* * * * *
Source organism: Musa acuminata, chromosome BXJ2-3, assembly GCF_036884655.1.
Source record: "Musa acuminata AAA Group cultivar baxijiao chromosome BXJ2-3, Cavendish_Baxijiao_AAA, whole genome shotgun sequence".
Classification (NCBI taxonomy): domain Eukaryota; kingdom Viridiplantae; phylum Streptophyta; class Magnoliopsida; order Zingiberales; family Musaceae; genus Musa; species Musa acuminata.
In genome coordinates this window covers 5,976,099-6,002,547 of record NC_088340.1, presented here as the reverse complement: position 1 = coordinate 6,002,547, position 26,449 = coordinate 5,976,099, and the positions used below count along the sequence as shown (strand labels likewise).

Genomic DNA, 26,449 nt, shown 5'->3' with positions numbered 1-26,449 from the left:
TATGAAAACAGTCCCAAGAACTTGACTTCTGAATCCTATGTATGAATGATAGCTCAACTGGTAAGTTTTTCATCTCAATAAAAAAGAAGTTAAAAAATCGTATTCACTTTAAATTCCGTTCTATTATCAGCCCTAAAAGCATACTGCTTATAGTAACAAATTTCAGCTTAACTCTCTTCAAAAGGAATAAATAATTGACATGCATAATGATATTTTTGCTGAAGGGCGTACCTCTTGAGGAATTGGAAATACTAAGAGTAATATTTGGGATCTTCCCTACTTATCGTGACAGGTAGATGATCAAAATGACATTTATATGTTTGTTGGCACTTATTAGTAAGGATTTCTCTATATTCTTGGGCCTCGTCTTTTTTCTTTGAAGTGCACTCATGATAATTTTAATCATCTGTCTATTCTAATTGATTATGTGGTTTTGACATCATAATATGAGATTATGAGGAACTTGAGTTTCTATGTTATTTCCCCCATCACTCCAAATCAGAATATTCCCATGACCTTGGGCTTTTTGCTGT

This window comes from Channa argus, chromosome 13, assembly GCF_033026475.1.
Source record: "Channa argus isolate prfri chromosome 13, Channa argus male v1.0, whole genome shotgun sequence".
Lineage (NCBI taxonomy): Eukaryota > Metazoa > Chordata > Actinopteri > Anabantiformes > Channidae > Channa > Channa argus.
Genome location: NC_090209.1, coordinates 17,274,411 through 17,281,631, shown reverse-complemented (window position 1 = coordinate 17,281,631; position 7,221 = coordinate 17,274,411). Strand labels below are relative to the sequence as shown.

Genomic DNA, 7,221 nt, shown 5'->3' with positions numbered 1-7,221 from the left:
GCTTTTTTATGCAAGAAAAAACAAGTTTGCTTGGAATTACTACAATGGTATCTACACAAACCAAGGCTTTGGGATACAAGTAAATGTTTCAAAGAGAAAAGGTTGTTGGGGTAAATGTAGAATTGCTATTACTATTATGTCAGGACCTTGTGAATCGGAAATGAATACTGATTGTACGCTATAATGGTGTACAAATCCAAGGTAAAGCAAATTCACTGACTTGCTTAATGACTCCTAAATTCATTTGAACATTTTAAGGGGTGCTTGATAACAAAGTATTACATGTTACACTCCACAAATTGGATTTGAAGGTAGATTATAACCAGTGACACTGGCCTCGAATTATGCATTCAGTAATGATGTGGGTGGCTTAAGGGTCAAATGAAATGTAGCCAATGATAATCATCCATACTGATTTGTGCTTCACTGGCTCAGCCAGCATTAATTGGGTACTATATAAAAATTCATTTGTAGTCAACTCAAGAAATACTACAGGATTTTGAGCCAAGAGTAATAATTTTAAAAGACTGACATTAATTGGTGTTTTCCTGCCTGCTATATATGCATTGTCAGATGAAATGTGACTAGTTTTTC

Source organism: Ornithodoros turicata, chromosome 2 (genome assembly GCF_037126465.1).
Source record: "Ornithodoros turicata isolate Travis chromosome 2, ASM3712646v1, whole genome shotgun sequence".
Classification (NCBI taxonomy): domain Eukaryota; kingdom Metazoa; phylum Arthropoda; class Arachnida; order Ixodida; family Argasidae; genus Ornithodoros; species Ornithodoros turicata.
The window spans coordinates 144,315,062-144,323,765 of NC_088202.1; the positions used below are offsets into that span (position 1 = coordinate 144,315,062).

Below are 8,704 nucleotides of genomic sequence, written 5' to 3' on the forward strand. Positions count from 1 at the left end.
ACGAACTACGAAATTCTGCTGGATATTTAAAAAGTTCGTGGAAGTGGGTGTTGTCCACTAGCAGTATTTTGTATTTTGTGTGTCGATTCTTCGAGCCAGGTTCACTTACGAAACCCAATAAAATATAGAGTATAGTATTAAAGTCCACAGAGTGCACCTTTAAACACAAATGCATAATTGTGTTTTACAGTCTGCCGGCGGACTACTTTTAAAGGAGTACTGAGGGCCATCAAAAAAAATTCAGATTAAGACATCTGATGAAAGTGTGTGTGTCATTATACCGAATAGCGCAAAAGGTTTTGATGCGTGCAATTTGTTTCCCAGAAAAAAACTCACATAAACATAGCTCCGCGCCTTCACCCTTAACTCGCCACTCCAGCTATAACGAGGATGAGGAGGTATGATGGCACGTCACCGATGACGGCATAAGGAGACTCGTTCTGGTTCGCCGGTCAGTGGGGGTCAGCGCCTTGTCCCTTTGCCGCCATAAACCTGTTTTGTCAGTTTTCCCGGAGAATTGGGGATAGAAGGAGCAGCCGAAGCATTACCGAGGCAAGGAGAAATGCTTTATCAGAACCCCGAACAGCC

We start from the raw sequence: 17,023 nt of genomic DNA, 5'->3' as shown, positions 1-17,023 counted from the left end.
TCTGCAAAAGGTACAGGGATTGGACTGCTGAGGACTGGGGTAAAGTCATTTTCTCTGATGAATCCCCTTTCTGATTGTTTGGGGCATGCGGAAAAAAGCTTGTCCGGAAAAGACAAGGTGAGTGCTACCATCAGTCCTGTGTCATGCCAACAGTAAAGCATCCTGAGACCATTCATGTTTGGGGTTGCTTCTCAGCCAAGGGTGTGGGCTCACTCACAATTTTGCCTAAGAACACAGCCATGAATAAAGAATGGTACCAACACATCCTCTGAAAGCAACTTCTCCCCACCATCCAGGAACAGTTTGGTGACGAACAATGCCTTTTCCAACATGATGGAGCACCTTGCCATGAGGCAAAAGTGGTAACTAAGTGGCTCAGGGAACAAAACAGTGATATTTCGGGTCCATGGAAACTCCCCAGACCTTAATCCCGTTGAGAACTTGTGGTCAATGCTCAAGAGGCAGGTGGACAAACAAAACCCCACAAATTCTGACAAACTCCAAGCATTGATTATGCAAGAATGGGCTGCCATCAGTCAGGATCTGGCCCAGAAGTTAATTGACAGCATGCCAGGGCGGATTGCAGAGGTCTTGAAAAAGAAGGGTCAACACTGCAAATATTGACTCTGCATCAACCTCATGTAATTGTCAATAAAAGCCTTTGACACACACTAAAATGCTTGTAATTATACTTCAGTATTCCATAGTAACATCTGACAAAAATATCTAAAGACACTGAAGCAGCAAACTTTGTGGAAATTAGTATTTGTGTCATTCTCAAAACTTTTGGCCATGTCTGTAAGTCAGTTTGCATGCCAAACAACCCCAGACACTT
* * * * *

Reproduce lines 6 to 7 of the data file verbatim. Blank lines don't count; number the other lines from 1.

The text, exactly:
TATGAAAACAGTCCCAAGAACTTGACTTCTGAATCCTATGTATGAATGATAGCTCAACTGGTAAGTTTTTCATCTCAATAAAAAAGAAGTTAAAAAATCGTATTCACTTTAAATTCCGTTCTATTATCAGCCCTAAAAGCATACTGCTTATAGTAACAAATTTCAGCTTAACTCTCTTCAAAAGGAATAAATAATTGACATGCATAATGATATTTTTGCTGAAGGGCGTACCTCTTGAGGAATTGGAAATACTAAGAGTAATATTTGGGATCTTCCCTACTTATCGTGACAGGTAGATGATCAAAATGACATTTATATGTTTGTTGGCACTTATTAGTAAGGATTTCTCTATATTCTTGGGCCTCGTCTTTTTTCTTTGAAGTGCACTCATGATAATTTTAATCATCTGTCTATTCTAATTGATTATGTGGTTTTGACATCATAATATGAGATTATGAGGAACTTGAGTTTCTATGTTATTTCCCCCATCACTCCAAATCAGAATATTCCCATGACCTTGGGCTTTTTGCTGT

This window comes from Channa argus, chromosome 13, assembly GCF_033026475.1.